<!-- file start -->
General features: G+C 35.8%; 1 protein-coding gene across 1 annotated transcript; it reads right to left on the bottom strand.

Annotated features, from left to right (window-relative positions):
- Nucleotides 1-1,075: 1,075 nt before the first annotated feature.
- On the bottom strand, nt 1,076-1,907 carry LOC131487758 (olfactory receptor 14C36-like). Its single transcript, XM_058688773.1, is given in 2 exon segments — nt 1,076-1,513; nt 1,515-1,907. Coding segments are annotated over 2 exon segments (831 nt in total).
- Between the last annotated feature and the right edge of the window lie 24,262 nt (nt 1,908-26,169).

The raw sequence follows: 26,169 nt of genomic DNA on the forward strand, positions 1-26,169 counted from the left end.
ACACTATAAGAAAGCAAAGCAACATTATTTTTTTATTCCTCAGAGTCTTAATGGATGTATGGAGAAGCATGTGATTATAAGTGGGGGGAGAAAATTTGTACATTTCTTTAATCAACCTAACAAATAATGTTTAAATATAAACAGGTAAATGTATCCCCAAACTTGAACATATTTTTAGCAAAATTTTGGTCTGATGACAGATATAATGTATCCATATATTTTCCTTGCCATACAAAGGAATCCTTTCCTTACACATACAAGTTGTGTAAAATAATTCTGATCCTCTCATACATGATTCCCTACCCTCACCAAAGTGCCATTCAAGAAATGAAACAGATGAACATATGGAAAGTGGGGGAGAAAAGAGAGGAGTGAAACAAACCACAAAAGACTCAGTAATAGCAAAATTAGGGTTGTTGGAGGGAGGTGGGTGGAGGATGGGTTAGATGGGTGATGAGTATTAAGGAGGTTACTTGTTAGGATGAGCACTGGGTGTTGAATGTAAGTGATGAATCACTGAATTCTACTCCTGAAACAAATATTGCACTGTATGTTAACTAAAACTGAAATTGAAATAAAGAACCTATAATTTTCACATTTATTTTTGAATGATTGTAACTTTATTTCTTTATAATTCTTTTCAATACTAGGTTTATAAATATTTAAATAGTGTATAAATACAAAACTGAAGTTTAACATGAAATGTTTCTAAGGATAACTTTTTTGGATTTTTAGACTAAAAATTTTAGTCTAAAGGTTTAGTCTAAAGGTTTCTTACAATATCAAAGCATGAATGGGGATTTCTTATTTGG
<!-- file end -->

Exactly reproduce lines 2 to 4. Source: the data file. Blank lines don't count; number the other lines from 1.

Annotated features, from left to right (window-relative positions):
- Nucleotides 1-1,075: 1,075 nt before the first annotated feature.
- On the bottom strand, nt 1,076-1,907 carry LOC131487758 (olfactory receptor 14C36-like). Its single transcript, XM_058688773.1, is given in 2 exon segments — nt 1,076-1,513; nt 1,515-1,907. Coding segments are annotated over 2 exon segments (831 nt in total).